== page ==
- The Washington Times - Tuesday, July 25, 2000

YANKEES 4 - ORIOLES 3

BALTIMORE John Parrish looked like a wily veteran when he took the mound in his major league debut last night at Camden Yards. The 23-year-old Baltimore Orioles left-hander struck out the side in the first inning, getting Chuck Knoblauch, Derek Jeter and Bernie Williams to whiff.

It was a promising start for Parrish, even if his teammates were ultimately unable to take advantage of a shaky Roger Clemens in a 4-3 loss to the New York Yankees before a sellout crowd of 47,450. Parrish, a spot starter, struck out nine and consistently fooled the two-time defending World Series champions, using a sweeping curveball as his out pitch.

Parrish allowed just three earned runs and two walks over seven innings as he did a nice job staying ahead of hitters. Unfortunately that was not enough for the Orioles (43-55) and their struggling offense. Five-time Cy Young Award winner Clemens (9-6) picked up the win despite walking five, hitting a batter and allowing six hits over six innings. Parrish (0-1) suffered the hard-luck defeat as Baltimore lost its second straight. Mariano Rivera notched his 23rd save for the Yankees (52-42) by pitching a scoreless ninth.

"The big thing with John, and we have talked about this, is if he stays down in the strike zone and ahead of hitters he is going to be OK," Orioles manager Mike Hargrove said before the game. "He has good stuff, if he stays down. If it comes up, he's very average."

Parrish did his part, but his teammates failed to deliver the runs.

The Yankees took the lead by scoring three runs in the third. Ryan Thompson led off with the first walk given up by Parrish before Clay Bellinger doubled to left. Knoblauch's sacrifice fly scored Thompson, and Jeter's single through the box knocked in Bellinger.

After Williams grounded out and advanced Jeter to second, Glenallen Hill's hard grounder to third should have ended the inning. However, rookie third baseman Ivanon Coffie misplayed the ball and it went under his glove, and the error allowed Jeter to score and New York to take a 4-2 lead.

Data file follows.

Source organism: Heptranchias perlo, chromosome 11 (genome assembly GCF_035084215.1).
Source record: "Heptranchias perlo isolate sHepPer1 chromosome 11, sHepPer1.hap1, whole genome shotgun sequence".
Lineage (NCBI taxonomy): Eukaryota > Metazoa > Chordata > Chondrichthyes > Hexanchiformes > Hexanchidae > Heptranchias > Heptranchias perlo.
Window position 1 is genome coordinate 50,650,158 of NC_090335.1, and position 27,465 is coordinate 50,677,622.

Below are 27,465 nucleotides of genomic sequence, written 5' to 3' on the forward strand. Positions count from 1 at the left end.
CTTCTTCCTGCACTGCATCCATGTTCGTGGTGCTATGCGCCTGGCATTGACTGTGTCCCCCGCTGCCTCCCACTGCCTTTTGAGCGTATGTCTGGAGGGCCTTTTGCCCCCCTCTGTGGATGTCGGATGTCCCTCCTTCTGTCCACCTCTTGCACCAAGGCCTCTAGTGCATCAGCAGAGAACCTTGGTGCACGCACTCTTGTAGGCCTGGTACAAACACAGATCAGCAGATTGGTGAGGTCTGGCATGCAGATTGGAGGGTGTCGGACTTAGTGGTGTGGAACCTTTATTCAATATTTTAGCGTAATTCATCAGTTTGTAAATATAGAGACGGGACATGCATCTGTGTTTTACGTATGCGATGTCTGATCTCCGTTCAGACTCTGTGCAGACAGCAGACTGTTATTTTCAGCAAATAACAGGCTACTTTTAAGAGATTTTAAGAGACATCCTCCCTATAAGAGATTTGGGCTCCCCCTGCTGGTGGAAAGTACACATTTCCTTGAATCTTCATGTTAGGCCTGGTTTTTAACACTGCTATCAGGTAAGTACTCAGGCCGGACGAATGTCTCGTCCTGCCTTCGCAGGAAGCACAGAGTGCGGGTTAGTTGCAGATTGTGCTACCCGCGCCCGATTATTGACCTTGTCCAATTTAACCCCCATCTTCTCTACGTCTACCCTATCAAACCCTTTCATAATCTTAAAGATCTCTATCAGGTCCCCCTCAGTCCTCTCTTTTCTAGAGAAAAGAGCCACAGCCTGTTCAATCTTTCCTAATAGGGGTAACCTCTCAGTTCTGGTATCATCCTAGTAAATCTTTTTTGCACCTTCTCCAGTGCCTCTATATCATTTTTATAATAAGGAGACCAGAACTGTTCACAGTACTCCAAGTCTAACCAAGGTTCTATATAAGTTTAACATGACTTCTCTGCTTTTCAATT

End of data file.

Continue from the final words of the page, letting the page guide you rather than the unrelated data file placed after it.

That was all the Yankees would need, making Parrish's final four scoreless innings irrelevant. Parrish, who had a 6-6 record with a 4.25 ERA for Class AAA Rochester before being called up last week, matched an Orioles' record for strikeouts in a major league debut. Sammy Stewart also had nine strikeouts in his first game in 1978 against the Chicago White Sox at Memorial Stadium.

Baltimore took the lead in the first inning when Brady Anderson led off with a single and Mike Bordick followed with a single to left to put runners on the corners. Delino DeShields' grounder scored Anderson. The Orioles could have done more damage after DeShields stole second, but with two outs, B.J. Surhoff's grounder down the third base line hit the bag and bounced right into the glove of Scott Brosius, who was standing some five feet inside the line. The third baseman easily threw across the diamond to retire the side.

New York evened the game in the second on the first hit allowed by Parrish. Cleanup hitter Hill launched a leadoff home run halfway up the lower deck in the left-field seats. The high fastball was sent 394 feet. The shot unhinged Parrish momentarily as he threw the next pitch well above the catcher Charles Johnson's head and into the screen behind home plate, but settled down to retire the next three batters.

The Orioles regained the lead at 2-1 in the bottom of the inning on an RBI double by Johnson. The catcher sent a fastball into the gap in right-center to plate Will Clark, who was hit in the back by a pitch from Clemens.

Baltimore trimmed the margin to 4-3 in the third when DeShields led off with a single, stole second and scored on a two-out single by Clark.

The Orioles blew several great scoring opportunities, most notably in the sixth when Clemens walked Clark and gave up a bloop single to Johnson with no outs. After retiring Harold Baines and Coffie, Clemens walked Anderson to load the bases. However, Bordick was unable to take advantage as he struck out on a fastball.

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